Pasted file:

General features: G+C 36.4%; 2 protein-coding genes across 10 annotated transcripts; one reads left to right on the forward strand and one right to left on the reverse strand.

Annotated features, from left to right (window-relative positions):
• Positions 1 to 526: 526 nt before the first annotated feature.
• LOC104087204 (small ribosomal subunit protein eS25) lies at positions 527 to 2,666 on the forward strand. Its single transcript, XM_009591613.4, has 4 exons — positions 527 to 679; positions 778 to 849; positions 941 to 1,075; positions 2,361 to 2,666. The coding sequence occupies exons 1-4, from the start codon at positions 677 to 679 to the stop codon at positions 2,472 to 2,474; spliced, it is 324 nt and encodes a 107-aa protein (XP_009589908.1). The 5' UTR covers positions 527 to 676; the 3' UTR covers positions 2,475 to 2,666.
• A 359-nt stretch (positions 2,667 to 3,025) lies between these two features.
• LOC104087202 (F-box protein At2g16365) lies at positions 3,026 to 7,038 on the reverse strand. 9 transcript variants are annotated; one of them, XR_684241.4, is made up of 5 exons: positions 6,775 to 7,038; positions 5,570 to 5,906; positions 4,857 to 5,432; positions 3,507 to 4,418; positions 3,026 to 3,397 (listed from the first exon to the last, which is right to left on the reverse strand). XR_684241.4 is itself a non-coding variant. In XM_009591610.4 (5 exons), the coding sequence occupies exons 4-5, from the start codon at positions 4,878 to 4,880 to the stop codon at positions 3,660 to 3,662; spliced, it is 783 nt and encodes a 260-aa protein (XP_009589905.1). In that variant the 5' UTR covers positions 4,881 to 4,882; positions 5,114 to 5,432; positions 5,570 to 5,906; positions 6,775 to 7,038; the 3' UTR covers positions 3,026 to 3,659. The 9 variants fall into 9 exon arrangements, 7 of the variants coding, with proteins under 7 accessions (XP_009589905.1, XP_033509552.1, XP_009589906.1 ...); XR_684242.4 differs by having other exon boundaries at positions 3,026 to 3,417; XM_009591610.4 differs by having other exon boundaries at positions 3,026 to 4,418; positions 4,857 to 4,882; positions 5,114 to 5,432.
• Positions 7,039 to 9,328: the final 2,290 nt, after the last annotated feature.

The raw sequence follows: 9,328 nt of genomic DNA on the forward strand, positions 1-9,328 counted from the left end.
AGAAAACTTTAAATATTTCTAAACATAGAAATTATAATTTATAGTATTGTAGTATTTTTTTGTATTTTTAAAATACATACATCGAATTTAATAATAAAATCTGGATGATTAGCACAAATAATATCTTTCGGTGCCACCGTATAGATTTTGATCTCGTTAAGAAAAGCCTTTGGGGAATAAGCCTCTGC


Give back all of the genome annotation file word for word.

General features: G+C 36.4%; 2 protein-coding genes across 10 annotated transcripts; one reads left to right on the forward strand and one right to left on the reverse strand.

Annotated features, from left to right (window-relative positions):
• Positions 1 to 526: 526 nt before the first annotated feature.
• LOC104087204 (small ribosomal subunit protein eS25) lies at positions 527 to 2,666 on the forward strand. Its single transcript, XM_009591613.4, has 4 exons — positions 527 to 679; positions 778 to 849; positions 941 to 1,075; positions 2,361 to 2,666. The coding sequence occupies exons 1-4, from the start codon at positions 677 to 679 to the stop codon at positions 2,472 to 2,474; spliced, it is 324 nt and encodes a 107-aa protein (XP_009589908.1). The 5' UTR covers positions 527 to 676; the 3' UTR covers positions 2,475 to 2,666.
• A 359-nt stretch (positions 2,667 to 3,025) lies between these two features.
• LOC104087202 (F-box protein At2g16365) lies at positions 3,026 to 7,038 on the reverse strand. 9 transcript variants are annotated; one of them, XR_684241.4, is made up of 5 exons: positions 6,775 to 7,038; positions 5,570 to 5,906; positions 4,857 to 5,432; positions 3,507 to 4,418; positions 3,026 to 3,397 (listed from the first exon to the last, which is right to left on the reverse strand). XR_684241.4 is itself a non-coding variant. In XM_009591610.4 (5 exons), the coding sequence occupies exons 4-5, from the start codon at positions 4,878 to 4,880 to the stop codon at positions 3,660 to 3,662; spliced, it is 783 nt and encodes a 260-aa protein (XP_009589905.1). In that variant the 5' UTR covers positions 4,881 to 4,882; positions 5,114 to 5,432; positions 5,570 to 5,906; positions 6,775 to 7,038; the 3' UTR covers positions 3,026 to 3,659. The 9 variants fall into 9 exon arrangements, 7 of the variants coding, with proteins under 7 accessions (XP_009589905.1, XP_033509552.1, XP_009589906.1 ...); XR_684242.4 differs by having other exon boundaries at positions 3,026 to 3,417; XM_009591610.4 differs by having other exon boundaries at positions 3,026 to 4,418; positions 4,857 to 4,882; positions 5,114 to 5,432.
• Positions 7,039 to 9,328: the final 2,290 nt, after the last annotated feature.

The raw sequence follows: 9,328 nt of genomic DNA on the forward strand, positions 1-9,328 counted from the left end.
AGAAAACTTTAAATATTTCTAAACATAGAAATTATAATTTATAGTATTGTAGTATTTTTTTGTATTTTTAAAATACATACATCGAATTTAATAATAAAATCTGGATGATTAGCACAAATAATATCTTTCGGTGCCACCGTATAGATTTTGATCTCGTTAAGAAAAGCCTTTGGGGAATAAGCCTCTGC